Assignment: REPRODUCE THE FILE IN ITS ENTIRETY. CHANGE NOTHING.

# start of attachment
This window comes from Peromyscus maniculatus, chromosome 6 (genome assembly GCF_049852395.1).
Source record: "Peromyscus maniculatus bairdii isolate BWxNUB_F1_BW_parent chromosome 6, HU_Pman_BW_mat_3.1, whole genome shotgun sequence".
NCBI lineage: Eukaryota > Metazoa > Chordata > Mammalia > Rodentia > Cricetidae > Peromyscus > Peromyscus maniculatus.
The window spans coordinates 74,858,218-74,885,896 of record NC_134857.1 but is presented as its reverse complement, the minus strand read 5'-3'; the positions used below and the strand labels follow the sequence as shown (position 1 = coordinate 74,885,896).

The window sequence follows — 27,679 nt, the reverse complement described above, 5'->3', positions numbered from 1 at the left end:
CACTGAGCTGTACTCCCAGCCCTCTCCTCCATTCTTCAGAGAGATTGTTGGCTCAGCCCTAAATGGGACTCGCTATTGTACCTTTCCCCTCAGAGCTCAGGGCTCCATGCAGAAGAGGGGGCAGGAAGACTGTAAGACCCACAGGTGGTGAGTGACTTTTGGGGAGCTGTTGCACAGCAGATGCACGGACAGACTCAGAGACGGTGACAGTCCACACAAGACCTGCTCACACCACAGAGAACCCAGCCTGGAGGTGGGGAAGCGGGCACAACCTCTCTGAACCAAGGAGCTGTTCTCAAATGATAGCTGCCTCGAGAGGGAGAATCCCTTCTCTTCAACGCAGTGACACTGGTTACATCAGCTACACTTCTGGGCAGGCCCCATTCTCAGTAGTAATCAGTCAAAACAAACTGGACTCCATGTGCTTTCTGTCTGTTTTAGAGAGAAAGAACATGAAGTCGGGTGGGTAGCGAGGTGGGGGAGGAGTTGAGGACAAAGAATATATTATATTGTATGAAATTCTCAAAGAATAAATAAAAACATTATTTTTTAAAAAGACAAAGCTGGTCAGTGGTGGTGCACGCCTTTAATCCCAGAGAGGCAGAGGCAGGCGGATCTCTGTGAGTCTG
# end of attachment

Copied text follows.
This window comes from Peromyscus maniculatus, chromosome 6 (genome assembly GCF_049852395.1).
Source record: "Peromyscus maniculatus bairdii isolate BWxNUB_F1_BW_parent chromosome 6, HU_Pman_BW_mat_3.1, whole genome shotgun sequence".
NCBI lineage: Eukaryota > Metazoa > Chordata > Mammalia > Rodentia > Cricetidae > Peromyscus > Peromyscus maniculatus.
The window spans coordinates 74,858,218-74,885,896 of record NC_134857.1 but is presented as its reverse complement, the minus strand read 5'-3'; the positions used below and the strand labels follow the sequence as shown (position 1 = coordinate 74,885,896).

The window sequence follows — 27,679 nt, the reverse complement described above, 5'->3', positions numbered from 1 at the left end:
CACTGAGCTGTACTCCCAGCCCTCTCCTCCATTCTTCAGAGAGATTGTTGGCTCAGCCCTAAATGGGACTCGCTATTGTACCTTTCCCCTCAGAGCTCAGGGCTCCATGCAGAAGAGGGGGCAGGAAGACTGTAAGACCCACAGGTGGTGAGTGACTTTTGGGGAGCTGTTGCACAGCAGATGCACGGACAGACTCAGAGACGGTGACAGTCCACACAAGACCTGCTCACACCACAGAGAACCCAGCCTGGAGGTGGGGAAGCGGGCACAACCTCTCTGAACCAAGGAGCTGTTCTCAAATGATAGCTGCCTCGAGAGGGAGAATCCCTTCTCTTCAACGCAGTGACACTGGTTACATCAGCTACACTTCTGGGCAGGCCCCATTCTCAGTAGTAATCAGTCAAAACAAACTGGACTCCATGTGCTTTCTGTCTGTTTTAGAGAGAAAGAACATGAAGTCGGGTGGGTAGCGAGGTGGGGGAGGAGTTGAGGACAAAGAATATATTATATTGTATGAAATTCTCAAAGAATAAATAAAAACATTATTTTTTAAAAAGACAAAGCTGGTCAGTGGTGGTGCACGCCTTTAATCCCAGAGAGGCAGAGGCAGGCGGATCTCTGTGAGTCTG